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Mildred “Mickey” Somerman
This photo of Mickey was taken at the Seena Magowitz Foundation’s Dinner On The Diamond Event recently on March 5, 2022 just a couple of months before her passing. She was recognized and given a bouquet of flowers by Roger Magowitz, Founder of the Seena Magowitz Foundation.
Following Was Micky’s Original “Warrior” Story.
What An Amazing Inspiration She Was and Still is.
MILDRED “MICKEY” SOMERMAN
An Inspirational Survivor Story
Written By Debra Gelbart
August 1, 2019
Status: In Remission Since Whipple Surgery in 1999
The Scottsdale, Arizona resident stays vibrantly positive despite many years of multiple health challenges.
The next time you’re tempted to feel sorry for yourself, think of Mildred “Mickey” Somerman. She has lived with a diagnosis of cancer four times previously and currently, she’s coping with two other cancers. She also has heart disease and a lung disorder. Yet her attitude is upbeat and her outlook is optimistic.
“You have to just keep going,” said the 91-year-old mother, grandmother and great grandmother while sitting in her home office in Scottsdale surrounded by family mementos and photos. “There really isn’t any other choice.” She embraces this mindset in spite of finding out very recently that her heart condition has worsened considerably but surgery or another treatment isn’t an option for her.
Near-Constant Health Challenges
Her older adult life has been a calendar filled with health challenges:
- Fallopian tube cancer in 1988, cured with chemotherapy so effective that it’s still used for the same cancer today.
- Early stage pancreatic cancer in 1999, eradicated by the most common surgery used to treat kind of cancer….the Whipple Procedure.
- Breast cancer in 2009, managed by with lumpectomy.
- Six spots of her liver diagnosed in 2012, treated with a monthly shot of anti-hormone drug.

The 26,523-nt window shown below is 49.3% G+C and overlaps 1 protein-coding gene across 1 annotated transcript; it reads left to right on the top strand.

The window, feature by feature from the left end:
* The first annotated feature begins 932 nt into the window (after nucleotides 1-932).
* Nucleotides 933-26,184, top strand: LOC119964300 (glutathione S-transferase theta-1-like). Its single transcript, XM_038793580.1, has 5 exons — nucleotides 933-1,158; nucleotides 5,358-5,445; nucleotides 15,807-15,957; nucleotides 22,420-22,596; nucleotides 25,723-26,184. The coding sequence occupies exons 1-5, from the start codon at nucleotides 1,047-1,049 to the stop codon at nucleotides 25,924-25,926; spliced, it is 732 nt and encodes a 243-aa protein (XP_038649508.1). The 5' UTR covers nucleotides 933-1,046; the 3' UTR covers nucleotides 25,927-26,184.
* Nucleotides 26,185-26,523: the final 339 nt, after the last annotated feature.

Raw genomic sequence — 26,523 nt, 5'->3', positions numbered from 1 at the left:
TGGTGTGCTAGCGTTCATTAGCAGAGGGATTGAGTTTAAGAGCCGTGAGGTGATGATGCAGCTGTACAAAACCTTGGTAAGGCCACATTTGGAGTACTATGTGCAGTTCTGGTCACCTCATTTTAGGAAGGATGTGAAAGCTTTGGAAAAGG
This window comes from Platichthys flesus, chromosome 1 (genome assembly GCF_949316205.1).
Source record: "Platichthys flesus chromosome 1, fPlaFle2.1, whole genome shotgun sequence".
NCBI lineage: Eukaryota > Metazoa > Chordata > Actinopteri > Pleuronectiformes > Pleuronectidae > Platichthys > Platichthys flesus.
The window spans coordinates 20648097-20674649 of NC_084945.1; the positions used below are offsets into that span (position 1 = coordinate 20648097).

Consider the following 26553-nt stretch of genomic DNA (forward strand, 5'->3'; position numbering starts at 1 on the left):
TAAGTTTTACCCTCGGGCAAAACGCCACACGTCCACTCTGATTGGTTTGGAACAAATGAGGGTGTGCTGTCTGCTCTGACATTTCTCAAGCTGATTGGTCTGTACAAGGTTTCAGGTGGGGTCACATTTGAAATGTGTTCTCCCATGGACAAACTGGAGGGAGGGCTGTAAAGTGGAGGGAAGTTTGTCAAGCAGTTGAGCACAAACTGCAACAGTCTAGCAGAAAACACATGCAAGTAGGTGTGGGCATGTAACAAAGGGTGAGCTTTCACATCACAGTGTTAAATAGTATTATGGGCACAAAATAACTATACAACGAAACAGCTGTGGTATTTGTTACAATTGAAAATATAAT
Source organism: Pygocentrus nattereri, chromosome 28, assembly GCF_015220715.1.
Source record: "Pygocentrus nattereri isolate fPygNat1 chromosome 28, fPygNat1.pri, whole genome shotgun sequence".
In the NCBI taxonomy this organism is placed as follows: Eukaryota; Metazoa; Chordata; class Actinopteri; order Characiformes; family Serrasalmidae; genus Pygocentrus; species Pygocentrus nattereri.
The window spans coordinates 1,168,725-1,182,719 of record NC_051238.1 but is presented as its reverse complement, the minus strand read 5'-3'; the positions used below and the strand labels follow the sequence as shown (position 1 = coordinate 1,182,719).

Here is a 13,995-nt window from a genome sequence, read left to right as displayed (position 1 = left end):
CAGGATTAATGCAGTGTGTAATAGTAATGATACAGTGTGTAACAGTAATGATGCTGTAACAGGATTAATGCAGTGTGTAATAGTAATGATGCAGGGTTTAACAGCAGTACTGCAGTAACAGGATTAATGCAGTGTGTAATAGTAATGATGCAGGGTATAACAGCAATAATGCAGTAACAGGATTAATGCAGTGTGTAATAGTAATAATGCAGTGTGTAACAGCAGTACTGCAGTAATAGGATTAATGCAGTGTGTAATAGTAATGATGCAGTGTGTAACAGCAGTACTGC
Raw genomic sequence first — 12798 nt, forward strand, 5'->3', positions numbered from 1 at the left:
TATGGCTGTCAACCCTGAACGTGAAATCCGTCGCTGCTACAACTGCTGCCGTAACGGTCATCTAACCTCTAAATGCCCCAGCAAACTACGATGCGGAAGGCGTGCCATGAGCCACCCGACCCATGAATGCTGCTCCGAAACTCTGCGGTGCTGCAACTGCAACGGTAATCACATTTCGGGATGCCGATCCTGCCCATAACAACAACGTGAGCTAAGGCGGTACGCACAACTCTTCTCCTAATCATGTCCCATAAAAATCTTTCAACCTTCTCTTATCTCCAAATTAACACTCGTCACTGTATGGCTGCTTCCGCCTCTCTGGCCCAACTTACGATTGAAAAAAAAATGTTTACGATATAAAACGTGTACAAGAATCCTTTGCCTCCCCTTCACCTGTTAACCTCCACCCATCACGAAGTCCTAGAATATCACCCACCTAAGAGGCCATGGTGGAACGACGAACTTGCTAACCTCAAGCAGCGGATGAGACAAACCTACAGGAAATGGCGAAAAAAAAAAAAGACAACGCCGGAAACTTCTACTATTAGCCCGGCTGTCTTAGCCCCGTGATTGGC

- A second breast cancer diagnosis in 2013 that resulted in a double mastectomy.
- A diagnosis of aortic stenosis (a narrowing of the aortal) in 2017.
- And a diagnosis of lung cancer and COPD in 2018, treated with radiation therapy and supplemental oxygen respectively.
In the aftermath of all of her diagnoses, she said, the only pain she suffers from these days is in her knee that’s developed several problems.
You might be thinking that with all of these health issues, Mickey could be almost an invalid. In fact, she walks without assistance much of the time and cares for herself in her apartment. The only hint that she has health concerns is the nasal cannula tethered to an oxygen cannister that helps her breathe. She is so independent that she’s determined to stay in her own apartment in an all-ages community.
“I never, ever want to live in one of those retirement communities,” she said. “The people there are just so old and sick. I don’t want to live in a place like that.” She recently returned from a trip to Las Vegas with her granddaughter and her granddaughter’s husband.
Through everything she’s experienced, including the passing of her husband Bernie in 2007, she still believes life is good. “Attitude is everything in life,” said Mickey, a retired greeting card store owner and floral designer. ”It’s how you look at things. Even though I’ve been diagnosed with cancer six times, I’m very, very lucky. I count my lucky stars.”
An Activist for Pancreatic Cancer Research
After her pancreatic cancer diagnosis, Mickey was so grateful for her recovery that she became active in fighting for funding for pancreatic cancer research, through a pancreatic cancer advocacy organization. She helped form the committee that stages the “TGen Annual Step-N-Out 5K Fundraiser for pancreatic cancer research. Mildred continues to serve on that committee. That committee was originally formed at a Seena Magowitz Foundation Golf Classic in Phoenix many years ago. “That’s where I met Roger (Magowitz, founder of the Seena Magowitz Foundation),” she said. “We’ve kept in touch ever since.” She has attended the Magowitz Foundation Annual Golf Classic every year that it’s been held in the Phoenix area, she said.
She belongs to two other pancreatic cancer networking groups and supports pancreatic cancer research as much as she can.
“I want to be here as long as possible,” she said. “I love my four great grandchildren (who range in age from 5 to 17) so much. I want to be with them for as long I can.” She plans on taking her own advice, which she also believes is especially important for pancreatic cancer survivors to hear: “Keep going; never give up.”